The EU and the South Caucasus 25 years since Independence: Azerbaijan in the Geopolitical Strategy of the EU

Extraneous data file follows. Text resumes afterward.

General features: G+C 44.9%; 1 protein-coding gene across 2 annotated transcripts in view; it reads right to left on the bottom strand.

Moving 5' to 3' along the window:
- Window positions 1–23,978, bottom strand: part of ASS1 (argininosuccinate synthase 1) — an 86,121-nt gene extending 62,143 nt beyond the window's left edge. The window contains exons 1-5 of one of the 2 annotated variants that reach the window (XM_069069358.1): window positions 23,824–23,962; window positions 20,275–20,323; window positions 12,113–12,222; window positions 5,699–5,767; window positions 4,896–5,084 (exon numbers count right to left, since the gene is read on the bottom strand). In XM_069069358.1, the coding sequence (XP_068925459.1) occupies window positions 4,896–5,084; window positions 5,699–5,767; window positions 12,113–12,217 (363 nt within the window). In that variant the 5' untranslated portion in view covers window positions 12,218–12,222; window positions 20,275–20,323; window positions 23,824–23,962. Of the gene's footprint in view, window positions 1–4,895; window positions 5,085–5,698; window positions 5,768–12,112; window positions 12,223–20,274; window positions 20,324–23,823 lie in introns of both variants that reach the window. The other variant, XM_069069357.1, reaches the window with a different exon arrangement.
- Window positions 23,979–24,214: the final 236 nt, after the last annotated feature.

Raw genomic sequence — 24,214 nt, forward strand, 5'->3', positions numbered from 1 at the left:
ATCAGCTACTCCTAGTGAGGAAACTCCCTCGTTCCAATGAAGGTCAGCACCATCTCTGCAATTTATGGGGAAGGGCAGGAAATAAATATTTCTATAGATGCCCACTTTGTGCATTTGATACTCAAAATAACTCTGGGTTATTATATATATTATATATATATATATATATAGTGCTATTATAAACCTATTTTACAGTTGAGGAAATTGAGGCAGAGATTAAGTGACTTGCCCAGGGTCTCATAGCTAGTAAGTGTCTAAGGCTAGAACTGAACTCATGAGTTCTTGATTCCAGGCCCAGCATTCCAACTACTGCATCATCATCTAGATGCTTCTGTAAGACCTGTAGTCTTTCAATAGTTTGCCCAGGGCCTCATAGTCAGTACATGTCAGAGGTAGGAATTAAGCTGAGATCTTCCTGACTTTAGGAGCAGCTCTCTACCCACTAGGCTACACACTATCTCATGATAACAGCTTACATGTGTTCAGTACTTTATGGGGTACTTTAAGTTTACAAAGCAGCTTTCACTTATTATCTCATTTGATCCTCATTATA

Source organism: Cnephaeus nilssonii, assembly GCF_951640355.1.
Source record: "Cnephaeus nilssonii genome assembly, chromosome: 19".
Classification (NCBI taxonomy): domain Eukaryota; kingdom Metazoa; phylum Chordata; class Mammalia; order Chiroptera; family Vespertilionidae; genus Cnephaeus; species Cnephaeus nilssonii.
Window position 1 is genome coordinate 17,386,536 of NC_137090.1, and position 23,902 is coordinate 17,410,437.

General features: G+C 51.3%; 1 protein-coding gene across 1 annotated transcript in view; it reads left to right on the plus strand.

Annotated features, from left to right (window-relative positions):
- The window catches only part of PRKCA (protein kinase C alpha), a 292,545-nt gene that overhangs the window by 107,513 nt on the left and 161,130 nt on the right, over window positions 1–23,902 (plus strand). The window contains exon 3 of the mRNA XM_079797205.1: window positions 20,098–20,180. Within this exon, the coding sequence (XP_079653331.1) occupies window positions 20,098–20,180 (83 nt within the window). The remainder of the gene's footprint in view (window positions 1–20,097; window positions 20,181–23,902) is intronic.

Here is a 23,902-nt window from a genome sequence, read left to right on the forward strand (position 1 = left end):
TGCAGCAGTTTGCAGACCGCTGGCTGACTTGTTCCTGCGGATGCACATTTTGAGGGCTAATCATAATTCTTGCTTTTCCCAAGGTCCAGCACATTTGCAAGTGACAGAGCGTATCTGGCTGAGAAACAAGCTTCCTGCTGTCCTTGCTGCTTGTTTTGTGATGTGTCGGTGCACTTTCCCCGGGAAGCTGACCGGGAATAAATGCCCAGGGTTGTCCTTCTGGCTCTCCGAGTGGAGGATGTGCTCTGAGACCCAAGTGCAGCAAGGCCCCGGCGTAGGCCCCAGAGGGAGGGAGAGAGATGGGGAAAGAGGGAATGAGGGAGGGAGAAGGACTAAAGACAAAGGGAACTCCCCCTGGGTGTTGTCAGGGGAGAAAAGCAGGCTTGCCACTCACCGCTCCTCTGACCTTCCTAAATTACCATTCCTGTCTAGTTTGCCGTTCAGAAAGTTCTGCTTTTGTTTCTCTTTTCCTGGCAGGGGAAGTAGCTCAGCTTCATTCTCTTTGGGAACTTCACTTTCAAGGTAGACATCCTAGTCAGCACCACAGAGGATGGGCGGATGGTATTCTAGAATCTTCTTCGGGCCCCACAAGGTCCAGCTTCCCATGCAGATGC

The South Caucasus is an extraordinarily complex region in many senses. Having re-gained independence in 1991, the South Caucasus remains one of the world’s most security-challenged regions, facing a host of internal and external security threats. Despite its small size and relatively small population, the South Caucasus occupies an important place in international geopolitics. The collapse of the Soviet Union in 1991 brought new stakeholders to the region. The South Caucasus had the potential to become a prosperous region due to its natural resources and strategic location between Europe and Central Asia, but before that, the region sank into violence and years of political and economic turmoil. Ethnic and religious diversity, old territorial disputes and the rapid growth of the post-Soviet nationalism seriously impeded development. Longstanding claims by neighboring Armenia over the Nagorno-Karabakh region of Azerbaijan erupted into separatist ethnic violence by 1988, and a full-scale war with by 1991, with Armenians, backed by Russia. Despite the devastating impact of the wars in the South Caucasus in the beginning of 1990s, Azerbaijan became a point of interest for the international organizations, as well as major external powers, such as the United States and the European Union.
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